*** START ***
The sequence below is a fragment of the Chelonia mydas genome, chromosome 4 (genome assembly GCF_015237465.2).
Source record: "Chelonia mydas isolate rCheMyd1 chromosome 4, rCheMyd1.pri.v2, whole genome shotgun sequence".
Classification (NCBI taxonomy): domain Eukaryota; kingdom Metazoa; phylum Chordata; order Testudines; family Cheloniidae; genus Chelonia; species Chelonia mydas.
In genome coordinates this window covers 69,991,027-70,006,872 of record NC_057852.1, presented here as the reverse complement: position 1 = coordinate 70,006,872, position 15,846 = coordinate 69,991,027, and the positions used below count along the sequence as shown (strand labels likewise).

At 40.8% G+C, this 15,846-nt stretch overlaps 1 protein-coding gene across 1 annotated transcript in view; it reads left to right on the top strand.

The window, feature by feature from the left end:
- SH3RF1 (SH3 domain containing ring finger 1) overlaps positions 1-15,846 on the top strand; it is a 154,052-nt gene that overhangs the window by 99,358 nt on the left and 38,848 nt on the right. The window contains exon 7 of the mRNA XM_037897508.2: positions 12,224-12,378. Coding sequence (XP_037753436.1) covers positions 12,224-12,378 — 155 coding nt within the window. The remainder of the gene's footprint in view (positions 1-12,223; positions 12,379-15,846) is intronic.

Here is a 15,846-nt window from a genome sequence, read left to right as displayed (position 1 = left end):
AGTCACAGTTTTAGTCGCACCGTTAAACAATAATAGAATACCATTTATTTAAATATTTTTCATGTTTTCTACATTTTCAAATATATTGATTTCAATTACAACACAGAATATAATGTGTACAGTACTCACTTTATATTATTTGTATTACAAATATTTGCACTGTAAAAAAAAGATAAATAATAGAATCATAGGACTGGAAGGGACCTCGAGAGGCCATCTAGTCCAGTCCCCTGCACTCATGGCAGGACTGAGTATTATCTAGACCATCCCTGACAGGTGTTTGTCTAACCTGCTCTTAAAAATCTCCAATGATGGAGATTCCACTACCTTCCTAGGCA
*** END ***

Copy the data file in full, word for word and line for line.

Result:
The sequence below is a fragment of the Chelonia mydas genome, chromosome 4 (genome assembly GCF_015237465.2).
Source record: "Chelonia mydas isolate rCheMyd1 chromosome 4, rCheMyd1.pri.v2, whole genome shotgun sequence".
Classification (NCBI taxonomy): domain Eukaryota; kingdom Metazoa; phylum Chordata; order Testudines; family Cheloniidae; genus Chelonia; species Chelonia mydas.
In genome coordinates this window covers 69,991,027-70,006,872 of record NC_057852.1, presented here as the reverse complement: position 1 = coordinate 70,006,872, position 15,846 = coordinate 69,991,027, and the positions used below count along the sequence as shown (strand labels likewise).

At 40.8% G+C, this 15,846-nt stretch overlaps 1 protein-coding gene across 1 annotated transcript in view; it reads left to right on the top strand.

The window, feature by feature from the left end:
- SH3RF1 (SH3 domain containing ring finger 1) overlaps positions 1-15,846 on the top strand; it is a 154,052-nt gene that overhangs the window by 99,358 nt on the left and 38,848 nt on the right. The window contains exon 7 of the mRNA XM_037897508.2: positions 12,224-12,378. Coding sequence (XP_037753436.1) covers positions 12,224-12,378 — 155 coding nt within the window. The remainder of the gene's footprint in view (positions 1-12,223; positions 12,379-15,846) is intronic.

Here is a 15,846-nt window from a genome sequence, read left to right as displayed (position 1 = left end):
AGTCACAGTTTTAGTCGCACCGTTAAACAATAATAGAATACCATTTATTTAAATATTTTTCATGTTTTCTACATTTTCAAATATATTGATTTCAATTACAACACAGAATATAATGTGTACAGTACTCACTTTATATTATTTGTATTACAAATATTTGCACTGTAAAAAAAAGATAAATAATAGAATCATAGGACTGGAAGGGACCTCGAGAGGCCATCTAGTCCAGTCCCCTGCACTCATGGCAGGACTGAGTATTATCTAGACCATCCCTGACAGGTGTTTGTCTAACCTGCTCTTAAAAATCTCCAATGATGGAGATTCCACTACCTTCCTAGGCA